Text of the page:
Three UWF chemistry students receive National American Chemical Society scholarships, named ACS Scholars for 2016-17
Three students from the University of West Florida Department of Chemistry were recently selected to join the National American Chemical Society Scholars Program. A total of 12 UWF students have been named ACS Scholars since 2013, receiving more than $100,000 in renewable scholarship funds.
“The success of UWF students in the ACS Scholars program is a direct result of the students’ hard work and our departmental mentoring and advising efforts,” said Dr. Karen Molek, assistant professor in the Department of Chemistry. “It is absolutely a group effort by all of our students and faculty.”
De’Zhanae McCall-Butler, Constance Smylie and Aaron Mena were awarded scholarships of up to $3,000 each and invited to join the prestigious ACS Scholars program, which encourages students to maintain high academic standards and work with a mentor to ensure success in the field of chemical sciences following graduation.
McCall-Butler, a sophomore biochemistry major, received a $3,000 scholarship for the 2016-17 academic year. A member of the UWF Chemistry Club, UWF Chemistry Scholars Program and Phi Eta Sigma National Honors Society, she said the award will not only allow her to focus on her studies and research without having to worry about finances for the upcoming school year, but will also provide valuable educational and professional development opportunities.
“Being in the ACS Scholars program alone is beneficial to my academic career because I will have many opportunities I wouldn’t have otherwise, like being mentored by professionals in the chemistry field,” she said. “Being an ACS Scholar also motivates me to work and study harder to meet the standards set by predecessors.”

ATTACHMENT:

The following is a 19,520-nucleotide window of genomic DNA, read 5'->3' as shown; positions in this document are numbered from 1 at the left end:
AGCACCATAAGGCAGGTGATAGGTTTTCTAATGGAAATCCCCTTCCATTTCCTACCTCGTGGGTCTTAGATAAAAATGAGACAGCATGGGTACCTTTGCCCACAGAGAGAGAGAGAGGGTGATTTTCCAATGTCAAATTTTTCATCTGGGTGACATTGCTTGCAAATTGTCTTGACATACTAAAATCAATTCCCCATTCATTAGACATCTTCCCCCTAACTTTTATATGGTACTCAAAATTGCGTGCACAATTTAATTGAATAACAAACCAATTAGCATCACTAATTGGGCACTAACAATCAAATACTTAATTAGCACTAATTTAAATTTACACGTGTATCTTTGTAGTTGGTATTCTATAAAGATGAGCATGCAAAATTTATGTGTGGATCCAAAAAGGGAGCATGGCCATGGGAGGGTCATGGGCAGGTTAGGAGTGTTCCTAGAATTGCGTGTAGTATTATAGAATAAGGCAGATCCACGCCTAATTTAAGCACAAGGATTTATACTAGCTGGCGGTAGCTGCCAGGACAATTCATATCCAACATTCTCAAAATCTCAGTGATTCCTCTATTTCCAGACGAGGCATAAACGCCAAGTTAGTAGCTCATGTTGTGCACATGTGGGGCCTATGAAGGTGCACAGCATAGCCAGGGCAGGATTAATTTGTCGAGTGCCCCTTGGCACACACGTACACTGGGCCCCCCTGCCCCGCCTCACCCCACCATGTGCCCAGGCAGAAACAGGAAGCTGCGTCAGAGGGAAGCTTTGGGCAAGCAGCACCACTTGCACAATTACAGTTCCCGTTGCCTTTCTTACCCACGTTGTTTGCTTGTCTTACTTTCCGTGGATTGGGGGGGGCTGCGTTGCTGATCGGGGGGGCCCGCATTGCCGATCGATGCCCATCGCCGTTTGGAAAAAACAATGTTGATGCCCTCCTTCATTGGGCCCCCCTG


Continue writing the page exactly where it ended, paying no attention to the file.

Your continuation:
Smylie, a sophomore biochemistry major, was awarded $2,000. She said she is looking forward to the experiences she will gain through the ACS Scholars program that will prepare her for her future career as an MD/PhD physician scientist with research interests in pharmacology and molecular sciences.
“The ACS Scholars program will enable me to expand my network and gain diverse experiences through my participation on projects with individuals in different specialties,” she said. “It will also allow me to become more knowledgeable in my field, further impacting my future.”
Mena, a senior chemistry major, received a $1,000 scholarship for his last year as an undergraduate. For the current research assistant, UWF Chemistry Scholar and tutor, and president of the UWF Chemistry Club, becoming an ACS Scholar is one more achievement to add to an undergraduate education characterized by success.
“I was most interested in becoming an ACS Scholar for the program’s emphasis on promoting diversity in sciences,” he said. “It’s something I’ve really focused on during my time at UWF. As a Latino, I want opportunities to be open to all ethnicities. I also want there to be diversity across the fields. This year, I’ve opened the Chemistry Club up to students in any science, technology, engineering or math field, because I believe we all have something to learn from each other.”
The ACS Scholars program was established in 1994 to attract African-American, Hispanic and American-Indian students considered underrepresented in the chemical sciences by the National Science Foundation to pursue careers in the field. The program also aims to help build awareness of the value and rewards associated with careers in chemistry and assist students in acquiring skills and credentials needed for success.
For additional information about the ACS Scholars program, visit www.acs.org. To learn more about the UWF Department of Chemistry, visit uwf.edu/chemistry.